Pet owners are the first responders.
Pet owners are the first responders.
Today, Klasen is an instructor at The Frontline Coalition, an organization that teaches CPR and first aid for pets. She says Pet CPR is similar to what we might perform on a human being, but there are significant differences. The size of the animal, the techniques, and the hand placements that are used are all different.
She and Master Instructor Malinda Malone teach how to perform CPR on dogs and cats through Pet Tech, an international program used by Homeland Security and the Transportation Security Administration. The program also is the designated Pet CPR and First Aid Training source for most pet care professional organizations in the country.
Pet Tech was originally developed by Thom Somes in 1997 after realizing there were no in-person training classes available. After many years of training and research, Thom and his wife, Cindy, created the Pet Tech curriculum, which follows the American Veterinary Medical Association’s guidelines and training.
Klasen says any number of unforeseen circumstances can result in the need for CPR – such as choking, poison, trauma or even allergic reactions. In the human world, we’re told to call 911 and then start performing CPR or administering first aid, she says. But we don’t have 911 for pets, and that makes pet owners the first responders.
The Frontline Coalition believes any pet parent or pet professional should have the knowledge that could allow them to stabilize a pet in an emergency, giving them the precious time needed to get to a vet. That includes having emergency contacts for pet sitters, dog walkers and anyone working at a non-veterinarian-related boarding facility, among other groups.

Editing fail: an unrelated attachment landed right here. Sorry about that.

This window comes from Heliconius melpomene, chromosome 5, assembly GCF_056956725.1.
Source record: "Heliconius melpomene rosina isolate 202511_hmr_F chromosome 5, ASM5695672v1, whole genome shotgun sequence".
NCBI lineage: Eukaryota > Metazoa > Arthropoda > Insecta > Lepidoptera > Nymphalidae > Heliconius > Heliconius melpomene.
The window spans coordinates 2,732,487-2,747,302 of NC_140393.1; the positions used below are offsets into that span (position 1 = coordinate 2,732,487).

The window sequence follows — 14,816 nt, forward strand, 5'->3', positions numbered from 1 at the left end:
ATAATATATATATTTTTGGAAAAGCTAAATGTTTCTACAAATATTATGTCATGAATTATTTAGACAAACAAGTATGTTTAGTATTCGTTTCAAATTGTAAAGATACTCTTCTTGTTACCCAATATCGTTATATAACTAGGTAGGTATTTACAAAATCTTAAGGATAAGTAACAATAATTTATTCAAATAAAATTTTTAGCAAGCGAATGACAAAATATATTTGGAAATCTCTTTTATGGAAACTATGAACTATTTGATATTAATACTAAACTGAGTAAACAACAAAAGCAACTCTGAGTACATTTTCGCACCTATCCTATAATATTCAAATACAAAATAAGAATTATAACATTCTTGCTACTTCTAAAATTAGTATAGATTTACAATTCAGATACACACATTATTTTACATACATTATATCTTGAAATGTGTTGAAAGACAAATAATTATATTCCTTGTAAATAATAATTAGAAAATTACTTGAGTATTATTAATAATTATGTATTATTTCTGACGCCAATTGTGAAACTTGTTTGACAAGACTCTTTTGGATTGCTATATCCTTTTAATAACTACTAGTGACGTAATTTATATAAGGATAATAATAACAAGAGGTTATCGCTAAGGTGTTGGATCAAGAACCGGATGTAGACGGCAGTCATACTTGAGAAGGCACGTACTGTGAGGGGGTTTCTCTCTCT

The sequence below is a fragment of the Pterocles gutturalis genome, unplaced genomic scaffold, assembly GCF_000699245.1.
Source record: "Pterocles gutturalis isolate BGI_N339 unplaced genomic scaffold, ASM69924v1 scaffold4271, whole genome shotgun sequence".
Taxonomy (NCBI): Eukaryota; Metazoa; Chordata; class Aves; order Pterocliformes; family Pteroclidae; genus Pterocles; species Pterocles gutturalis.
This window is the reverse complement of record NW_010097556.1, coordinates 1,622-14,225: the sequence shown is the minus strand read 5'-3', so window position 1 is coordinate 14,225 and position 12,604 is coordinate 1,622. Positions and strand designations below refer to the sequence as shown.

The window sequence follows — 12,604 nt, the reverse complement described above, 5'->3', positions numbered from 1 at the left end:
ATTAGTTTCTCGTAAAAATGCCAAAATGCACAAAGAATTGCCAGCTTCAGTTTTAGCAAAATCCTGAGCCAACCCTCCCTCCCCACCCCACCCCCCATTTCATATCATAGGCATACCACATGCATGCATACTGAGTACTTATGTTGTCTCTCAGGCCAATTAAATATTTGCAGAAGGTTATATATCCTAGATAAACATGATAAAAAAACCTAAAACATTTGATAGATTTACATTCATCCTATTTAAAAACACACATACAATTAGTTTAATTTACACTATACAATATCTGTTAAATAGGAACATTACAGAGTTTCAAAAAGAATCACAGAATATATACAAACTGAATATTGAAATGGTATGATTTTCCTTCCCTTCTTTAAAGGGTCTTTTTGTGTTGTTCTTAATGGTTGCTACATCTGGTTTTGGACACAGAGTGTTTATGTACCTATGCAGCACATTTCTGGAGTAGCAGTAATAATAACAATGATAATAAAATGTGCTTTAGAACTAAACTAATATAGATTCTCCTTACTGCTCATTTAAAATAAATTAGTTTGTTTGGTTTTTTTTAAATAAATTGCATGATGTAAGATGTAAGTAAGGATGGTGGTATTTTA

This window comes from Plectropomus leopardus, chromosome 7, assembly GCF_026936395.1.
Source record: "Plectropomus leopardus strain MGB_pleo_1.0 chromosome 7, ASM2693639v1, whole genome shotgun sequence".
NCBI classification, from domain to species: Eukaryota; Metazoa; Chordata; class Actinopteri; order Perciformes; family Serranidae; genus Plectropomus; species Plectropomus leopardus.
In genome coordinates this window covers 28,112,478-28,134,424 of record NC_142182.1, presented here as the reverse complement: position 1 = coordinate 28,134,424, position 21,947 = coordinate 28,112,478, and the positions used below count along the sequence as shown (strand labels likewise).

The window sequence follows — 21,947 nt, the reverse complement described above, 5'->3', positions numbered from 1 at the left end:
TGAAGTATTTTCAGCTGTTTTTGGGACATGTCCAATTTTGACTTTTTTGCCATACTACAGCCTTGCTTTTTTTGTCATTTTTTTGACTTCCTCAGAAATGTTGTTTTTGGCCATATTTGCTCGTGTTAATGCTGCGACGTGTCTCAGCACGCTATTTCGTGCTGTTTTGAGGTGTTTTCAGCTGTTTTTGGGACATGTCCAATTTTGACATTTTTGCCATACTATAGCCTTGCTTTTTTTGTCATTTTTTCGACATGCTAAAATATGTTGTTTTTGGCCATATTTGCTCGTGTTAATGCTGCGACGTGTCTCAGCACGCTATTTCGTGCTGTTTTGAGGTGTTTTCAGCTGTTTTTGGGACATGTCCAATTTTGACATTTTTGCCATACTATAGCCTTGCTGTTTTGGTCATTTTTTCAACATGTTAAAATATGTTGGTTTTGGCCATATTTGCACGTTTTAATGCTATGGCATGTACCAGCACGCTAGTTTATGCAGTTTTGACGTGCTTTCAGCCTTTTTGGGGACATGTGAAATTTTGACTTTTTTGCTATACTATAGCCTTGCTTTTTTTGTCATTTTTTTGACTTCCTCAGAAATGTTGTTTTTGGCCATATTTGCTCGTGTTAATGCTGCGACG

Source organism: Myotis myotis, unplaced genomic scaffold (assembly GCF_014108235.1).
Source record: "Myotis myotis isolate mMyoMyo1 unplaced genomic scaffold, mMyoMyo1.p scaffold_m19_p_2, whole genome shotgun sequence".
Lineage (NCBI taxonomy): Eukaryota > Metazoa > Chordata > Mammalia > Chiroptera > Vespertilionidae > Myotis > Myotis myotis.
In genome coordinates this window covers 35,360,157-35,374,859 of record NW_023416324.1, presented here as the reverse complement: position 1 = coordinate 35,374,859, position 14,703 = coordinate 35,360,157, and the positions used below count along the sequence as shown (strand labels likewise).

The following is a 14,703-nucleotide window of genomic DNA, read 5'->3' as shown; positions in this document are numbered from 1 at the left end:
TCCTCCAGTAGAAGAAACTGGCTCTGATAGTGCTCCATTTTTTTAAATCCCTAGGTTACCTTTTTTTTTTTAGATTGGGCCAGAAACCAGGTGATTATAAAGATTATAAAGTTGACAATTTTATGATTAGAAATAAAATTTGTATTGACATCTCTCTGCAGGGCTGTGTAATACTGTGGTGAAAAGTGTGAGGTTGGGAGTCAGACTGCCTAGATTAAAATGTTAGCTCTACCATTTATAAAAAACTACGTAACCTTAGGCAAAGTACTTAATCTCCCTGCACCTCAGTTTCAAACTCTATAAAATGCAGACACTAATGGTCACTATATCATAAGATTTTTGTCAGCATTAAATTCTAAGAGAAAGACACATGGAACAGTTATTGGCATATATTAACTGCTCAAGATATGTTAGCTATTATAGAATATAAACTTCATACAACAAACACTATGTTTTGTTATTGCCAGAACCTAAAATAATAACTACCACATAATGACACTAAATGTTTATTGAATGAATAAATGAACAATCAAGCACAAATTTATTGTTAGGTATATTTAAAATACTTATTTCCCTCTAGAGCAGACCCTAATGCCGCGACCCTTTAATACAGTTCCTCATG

“It’s important to know what to do in an emergency and have some muscle memory from practicing hands-on CPR,” she said. “Taking a class in person is ideal for having someone readily available to answer your questions and assist you with proper technique, ensuring that you’re performing each maneuver correctly.”
Klasen and Malone are both former first responders teaching from personal experience. Stuffed dogs and canine mannequins are used to teach proper hand placement and how to do compressions. To bring more realism to the classes, the women include their dogs to demonstrate where to feel for a pulse, allowing trainees to find and feel it on a live animal. The instruction covers an array of emergency situations, including bleeding, seizures, heatstroke, choking and so many more instances that would require an immediate response.
Pet Tech currently has two courses available. The Pet CPR/First Aid course is a six-and-a-half hour class, and the Pet Saver course is an eight-hour class with additional information covering geriatric and dental care. Both courses have a two-year certification accredited through Pet Tech. Master Instructor Malone teaches a three-day Instructor Course for those who want to become Pet Tech Instructors. The Frontline Coalition based in Phoenix travels nationally to training new pet responders and instructors, along with conducting their classes locally.
The organization also stresses the importance of having a first aid kit on hand for your pet. “You want to be able to react quickly, as opposed to searching for supplies while in the middle of an emergency,” Malone said. The two have first aid kits that they’ve put together available at their classes, as well as supplies that pet owners may choose to add to an existing kit. QCBN
To find a class near you, visit TheFrontlineCoalition.com.
Courtesy Photo: Klasen says an online course offers knowledge about CPR and first aid but doesn’t allow for the feel and hands-on experience that an in-person class provides in real time.